What Rare Ontario Turtle has Large Black Blobs on a Yellow Shell on the Underside?

Photo of Blandings Turtle 2011 08 14 near Sharbot Lake Ontario on Natural Crooks Dot ComMany people living in Ontario can recognize a Painted Turtle when they see it. They have rather shiny black backs when they pile up on logs to sun. The yellow and red markings on the neck and face are also pretty obvious. But some of the other Ontario turtles are not quite so easy to identify. They may be more rare or more shy and so we don’t see them as much. One, in particular, has a pretty colourful underside. The plastron is yellow with large black blobs like ink splots on it. But what is it?

The top, or carapace, of this turtle may have faint yellow markings as well. If the turtle is clean, it usually has a vivid yellow throat that includes under the jaw. (I’ve seen ones, though, where the algae and mud on the turtle make this much less obvious than you’d expect.) It can grow fairly large, up to about 27 cm in length, according to the Ontario Ministry of Natural Resources.

So what is it?
The Blanding’s Turtle.

Photo of Blandings Turtle C 2011 08 14 near Sharbot Lake Ontario on NaturalCrooksDotComBlanding’s Turtles are listed as a Threatened species by the MNR in Ontario. According to the MNR, they are particularly at risk because they don’t start reproducing (laying eggs) until they are about 20 years old or more. They also travel great distances across land from one marshy area to another. These walks often cross roads where they can be killed by vehicles.

We often find a large Blanding’s Turtle when vacationing in Eastern Ontario near Sharbot Lake. When we do, we take a few photos but quickly release it back in the same place. (Well, if it was crossing a road we release it on the side it was heading towards!)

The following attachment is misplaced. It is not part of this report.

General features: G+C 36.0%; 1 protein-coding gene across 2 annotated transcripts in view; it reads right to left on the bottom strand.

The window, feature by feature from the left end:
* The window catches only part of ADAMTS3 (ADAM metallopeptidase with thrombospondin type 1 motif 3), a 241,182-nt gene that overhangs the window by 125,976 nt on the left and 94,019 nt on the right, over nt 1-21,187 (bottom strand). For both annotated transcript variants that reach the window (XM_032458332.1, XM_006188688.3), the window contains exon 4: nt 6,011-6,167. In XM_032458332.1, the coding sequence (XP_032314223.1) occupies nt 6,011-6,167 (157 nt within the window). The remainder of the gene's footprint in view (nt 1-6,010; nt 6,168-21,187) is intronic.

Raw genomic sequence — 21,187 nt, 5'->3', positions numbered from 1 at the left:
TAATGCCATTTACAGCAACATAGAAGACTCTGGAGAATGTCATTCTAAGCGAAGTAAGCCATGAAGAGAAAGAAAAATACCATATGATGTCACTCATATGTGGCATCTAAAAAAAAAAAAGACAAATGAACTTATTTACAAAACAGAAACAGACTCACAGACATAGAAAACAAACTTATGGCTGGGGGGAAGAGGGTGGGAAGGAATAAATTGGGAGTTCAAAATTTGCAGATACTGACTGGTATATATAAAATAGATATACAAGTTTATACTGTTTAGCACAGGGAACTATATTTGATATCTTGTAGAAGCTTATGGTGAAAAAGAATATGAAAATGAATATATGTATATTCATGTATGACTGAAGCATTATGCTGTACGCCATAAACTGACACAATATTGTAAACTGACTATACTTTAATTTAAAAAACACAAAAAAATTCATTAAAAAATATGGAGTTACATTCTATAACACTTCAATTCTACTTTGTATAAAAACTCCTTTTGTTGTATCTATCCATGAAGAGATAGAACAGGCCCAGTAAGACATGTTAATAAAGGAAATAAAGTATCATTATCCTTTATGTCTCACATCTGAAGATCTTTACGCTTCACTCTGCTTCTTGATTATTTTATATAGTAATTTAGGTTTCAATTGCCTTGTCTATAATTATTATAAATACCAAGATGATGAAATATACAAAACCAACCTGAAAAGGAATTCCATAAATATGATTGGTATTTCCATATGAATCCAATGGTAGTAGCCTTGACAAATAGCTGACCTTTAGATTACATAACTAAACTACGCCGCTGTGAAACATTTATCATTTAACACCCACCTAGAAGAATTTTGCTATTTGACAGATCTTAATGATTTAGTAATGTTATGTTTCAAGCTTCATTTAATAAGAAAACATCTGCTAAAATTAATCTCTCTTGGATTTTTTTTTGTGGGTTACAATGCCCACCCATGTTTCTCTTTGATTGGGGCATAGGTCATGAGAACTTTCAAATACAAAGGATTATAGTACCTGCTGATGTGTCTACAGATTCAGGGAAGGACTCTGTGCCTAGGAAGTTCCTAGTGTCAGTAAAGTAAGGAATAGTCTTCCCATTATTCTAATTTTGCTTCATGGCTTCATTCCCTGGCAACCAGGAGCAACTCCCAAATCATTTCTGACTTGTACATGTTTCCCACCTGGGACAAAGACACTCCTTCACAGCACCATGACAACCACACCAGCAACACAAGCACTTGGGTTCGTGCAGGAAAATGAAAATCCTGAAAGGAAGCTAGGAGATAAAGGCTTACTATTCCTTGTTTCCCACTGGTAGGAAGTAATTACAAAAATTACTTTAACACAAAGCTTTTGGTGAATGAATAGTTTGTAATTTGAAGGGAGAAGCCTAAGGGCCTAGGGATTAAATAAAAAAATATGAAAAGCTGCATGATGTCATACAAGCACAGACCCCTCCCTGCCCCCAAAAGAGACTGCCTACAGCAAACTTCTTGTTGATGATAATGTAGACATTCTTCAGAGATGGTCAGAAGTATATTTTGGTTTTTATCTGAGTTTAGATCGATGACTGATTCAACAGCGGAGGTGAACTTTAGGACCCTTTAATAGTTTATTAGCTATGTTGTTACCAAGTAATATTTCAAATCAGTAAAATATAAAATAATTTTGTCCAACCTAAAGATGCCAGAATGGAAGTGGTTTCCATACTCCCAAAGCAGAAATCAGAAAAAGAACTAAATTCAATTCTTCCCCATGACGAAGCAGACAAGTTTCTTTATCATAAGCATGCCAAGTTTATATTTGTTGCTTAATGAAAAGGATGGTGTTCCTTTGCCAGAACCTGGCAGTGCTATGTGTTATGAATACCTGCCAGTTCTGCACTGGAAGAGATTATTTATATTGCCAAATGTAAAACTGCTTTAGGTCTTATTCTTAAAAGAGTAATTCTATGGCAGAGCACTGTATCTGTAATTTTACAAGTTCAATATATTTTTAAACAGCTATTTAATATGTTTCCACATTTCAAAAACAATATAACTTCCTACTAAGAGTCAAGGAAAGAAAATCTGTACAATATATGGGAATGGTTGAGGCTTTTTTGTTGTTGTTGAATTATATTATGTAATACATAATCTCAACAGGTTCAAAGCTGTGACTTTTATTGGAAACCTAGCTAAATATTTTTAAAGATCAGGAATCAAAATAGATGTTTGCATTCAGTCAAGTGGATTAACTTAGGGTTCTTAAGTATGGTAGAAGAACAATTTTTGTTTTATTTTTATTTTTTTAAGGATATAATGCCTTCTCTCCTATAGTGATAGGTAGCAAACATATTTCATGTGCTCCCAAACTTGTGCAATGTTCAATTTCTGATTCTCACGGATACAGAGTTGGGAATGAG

Photo of Blandings Turtle B 2011 08 14 near Sharbot Lake Ontario on NaturalCrooksDotComAccording to the MNR, Blanding’s Turtles eat aquatic insects, crustaceans, molluscs and vegetation. So I guess that might include the snails and clams that are common in the lakes around Sharbot Lake. The Ontario Nature site says that they also eat crayfish, frogs and fish. Those are also all plentiful in the area where we meet Blanding’s.

If you find one of these curiously beautiful reptiles, please handle it as little as possible and release it about where you found it, providing it will be safe there.


And then, if you can, send in a report to Turtle Tally. The more reports Turtle Tally receives the clearer picture they can develop of where the turtles of Ontario are and how they are doing.

Join In
Have you found a Blanding’s when it’s on walk-about? Please share your experiences with a comment.

2 thoughts on “What Rare Ontario Turtle has Large Black Blobs on a Yellow Shell on the Underside?

  1. I found one of these in Lee NH USA as it was crossing the highway and a sure death… Brought him home… many large marsh areas and not many cars

    • I’m glad you got to see one of these turtles and were able to rescue it. The Turtle Tally people do prefer it if a turtle is released across the highway where it was trying to get to, as it is possible that like salmon they return to the same places to lay their eggs each year and that they may not be able to find a mate in a new location. I’m not an expert though so I don’t know if your turtle would be better off dodging cars or not. Either way, I’m glad you rescued it!

Leave a Reply

Your email address will not be published. Required fields are marked *